• [0025]
    Depending upon its desired use, the disposable article may absorb or block the passage of, especially, bodily fluids. If the disposable article is to absorb the bodily fluids, the absorbent structure will form a great proportion of the disposable article. If the disposable article is to block the passage of the bodily fluids, it will comprise a smaller absorbent structure that collects fluid for the sensor that may have bypassed or overflowed a device such as a vaginal collection cup, or occlude the body cavity, such as an inflatable device disclosed in Kamen et al., U.S. Pat. No. 6,168,609 B1, the disclosure of which is herein incorporated by reference.
  • [0026]
    In order to better explain the present invention, it will be discussed in conjunction with an absorbent tampon. However, one of ordinary skill in the art will recognize that it is useful with other disposable articles.
  • [0027]
    Absorbent tampons are usually substantially cylindrical masses of compressed absorbent material having a central axis and a radius that defines the outer circumferential surface of the tampon. Tampons are often formed by first obtaining a shaped mass of absorbent material called a tampon blank. This blank can be in the form of a roll of sheet-like material, a segment of a continuous absorbent material, a mass of randomly or substantially uniformly oriented absorbent material, an individually prepared or cast mass of absorbent material, and the like.
  • [0028]
    In an embodiment, the tampon blank is relatively uncompressed and has a relatively low density. It is then compressed to form a product having overall dimensions less than those of the blank prior to use. The compressed tampons may have a generally uniform density throughout the tampon, or they may have regions of differing density as described in the commonly assigned applications to Friese et al., U.S. Pat. No. 6,310,269, and Leutwyler et al., U.S. Pat. No. 5,813,102, the disclosures of which are herein incorporated by reference. Tampons also usually include a cover or some other surface treatment and a withdrawal string or other removal mechanism.
  • [0029]
    The tampon blank may be substantially enclosed by a fluid-permeable cover. Thus, the cover encloses a majority of the outer surface of the tampon. This may be achieved as disclosed in Friese, U.S. Pat. No. 4,816,100, the disclosure of which is herein incorporated by reference. In addition, either or both ends of the tampon may be enclosed by the cover. Of course, for processing or other reasons, some portions of the surface of the tampon may be free of the cover. For example, the insertion end of the tampon and a portion of the cylindrical surface adjacent this end may be exposed, without the cover to allow the tampon to more readily accept fluids.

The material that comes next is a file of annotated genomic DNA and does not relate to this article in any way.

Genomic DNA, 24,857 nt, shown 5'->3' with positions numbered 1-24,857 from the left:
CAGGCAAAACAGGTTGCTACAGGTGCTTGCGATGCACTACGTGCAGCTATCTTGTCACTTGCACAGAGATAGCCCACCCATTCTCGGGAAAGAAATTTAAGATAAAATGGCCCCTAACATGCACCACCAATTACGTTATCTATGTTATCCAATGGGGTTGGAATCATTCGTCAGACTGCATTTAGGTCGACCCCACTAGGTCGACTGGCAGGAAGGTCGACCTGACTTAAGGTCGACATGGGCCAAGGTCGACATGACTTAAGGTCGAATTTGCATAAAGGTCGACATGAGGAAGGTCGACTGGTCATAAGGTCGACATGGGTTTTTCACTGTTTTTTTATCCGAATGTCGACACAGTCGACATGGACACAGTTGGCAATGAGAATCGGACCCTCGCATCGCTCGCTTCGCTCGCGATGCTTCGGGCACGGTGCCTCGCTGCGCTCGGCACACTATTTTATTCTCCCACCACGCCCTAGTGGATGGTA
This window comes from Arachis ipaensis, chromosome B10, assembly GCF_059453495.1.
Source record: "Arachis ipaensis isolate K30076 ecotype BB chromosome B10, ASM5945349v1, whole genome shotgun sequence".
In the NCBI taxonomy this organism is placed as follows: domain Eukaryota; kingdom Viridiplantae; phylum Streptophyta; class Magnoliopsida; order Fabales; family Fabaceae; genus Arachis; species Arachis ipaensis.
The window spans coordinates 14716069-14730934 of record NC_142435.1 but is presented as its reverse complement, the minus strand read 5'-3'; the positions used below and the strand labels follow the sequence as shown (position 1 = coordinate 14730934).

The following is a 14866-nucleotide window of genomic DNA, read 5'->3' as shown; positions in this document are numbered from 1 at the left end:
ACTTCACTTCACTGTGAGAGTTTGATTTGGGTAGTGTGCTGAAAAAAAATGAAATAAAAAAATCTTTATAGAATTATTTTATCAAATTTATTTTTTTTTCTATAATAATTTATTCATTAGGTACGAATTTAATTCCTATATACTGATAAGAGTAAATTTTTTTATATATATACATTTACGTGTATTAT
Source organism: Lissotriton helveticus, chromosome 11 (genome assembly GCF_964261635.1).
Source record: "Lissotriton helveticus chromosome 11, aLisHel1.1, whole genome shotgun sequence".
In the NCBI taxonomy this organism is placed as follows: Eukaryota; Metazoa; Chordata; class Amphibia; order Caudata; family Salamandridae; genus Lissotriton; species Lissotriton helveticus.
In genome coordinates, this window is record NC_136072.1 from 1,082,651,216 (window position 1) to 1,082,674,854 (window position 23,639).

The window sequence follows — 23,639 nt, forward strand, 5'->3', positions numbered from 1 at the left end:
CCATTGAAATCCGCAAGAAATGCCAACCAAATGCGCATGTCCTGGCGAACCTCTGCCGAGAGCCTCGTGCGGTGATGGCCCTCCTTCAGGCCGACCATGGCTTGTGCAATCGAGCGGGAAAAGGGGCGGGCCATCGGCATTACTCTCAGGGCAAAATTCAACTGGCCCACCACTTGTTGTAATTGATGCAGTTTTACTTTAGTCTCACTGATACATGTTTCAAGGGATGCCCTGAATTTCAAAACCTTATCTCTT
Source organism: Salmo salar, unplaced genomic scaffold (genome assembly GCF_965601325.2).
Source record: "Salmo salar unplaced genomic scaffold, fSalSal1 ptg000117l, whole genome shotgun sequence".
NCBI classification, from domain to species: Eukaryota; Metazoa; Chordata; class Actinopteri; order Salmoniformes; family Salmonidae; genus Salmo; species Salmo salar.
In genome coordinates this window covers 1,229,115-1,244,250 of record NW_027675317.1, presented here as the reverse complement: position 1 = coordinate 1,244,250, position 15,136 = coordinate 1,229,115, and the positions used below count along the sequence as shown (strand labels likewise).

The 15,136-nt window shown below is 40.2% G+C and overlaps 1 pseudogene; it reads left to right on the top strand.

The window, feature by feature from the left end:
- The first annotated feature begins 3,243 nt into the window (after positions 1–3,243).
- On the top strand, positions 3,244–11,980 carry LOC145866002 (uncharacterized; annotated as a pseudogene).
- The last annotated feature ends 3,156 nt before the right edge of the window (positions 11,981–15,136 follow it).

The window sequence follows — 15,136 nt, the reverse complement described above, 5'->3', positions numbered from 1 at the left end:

• [0030]
    Absorbent materials useful in the formation of the absorbent body include fiber, foam, superabsorbent, hydrogels, wood pulp, and the like. Preferred absorbent material for the present invention includes foam and fiber. Absorbent foams may include hydrophilic foams, foams which are readily wetted by aqueous fluids as well as foams in which the cell walls that form the foam themselves absorb fluid.
  • [0031]
    Fibers employed in the formation of the absorbent body may include regenerated cellulosic fiber, natural fibers and synthetic fibers. Preferably, the materials employed in the formation of a vaginal tampon according to the present invention include fiber, foam, hydrogels, wood pulp, and the like.
  • [0032]
    A useful, non-limiting list of useful absorbent body fibers includes natural fibers such as cotton, wood pulp, jute, and the like; and processed fibers such as regenerated cellulose, cellulose nitrate, cellulose acetate, rayon, polyester, polyvinyl alcohol, polyolefin, polyamine, polyamide, polyacrylonitrile, and the like. Other fibers in addition to the above fibers may be included to add desirable characteristics to the absorbent body. Preferably, tampon fibers are rayon or cotton, and more preferably, the fibers are rayon. The fibers may have any useful cross-section.
  • [0033]
    The systems of the present invention are based on passive interrogation in which the sensor is not directly connected to a power source. The sensor provides a variable electrical output dependent upon an amount of aqueous liquid associated with the absorbent structure. The variable electrical output may include, without limitation, frequency, voltage, current, and the like. The output may be provided by a frequency output generator or by a variable electrical component as described herein.
  • [0034]
    The remote device usually includes a transmitter, a receiver, a reporting element, and a power source. The transmitter is capable of transmitting electromagnetic energy to the target. The receiver is compatible with the transmitter and can detect altered signal strength or a phase shift from the transmission. The reporting element is useful to report information derived from the receiver to the user. This information may be used to understand the state of the disposable article. The power source (e.g., a rechargeable battery) supplies the necessary power to the remote device.
  • [0035]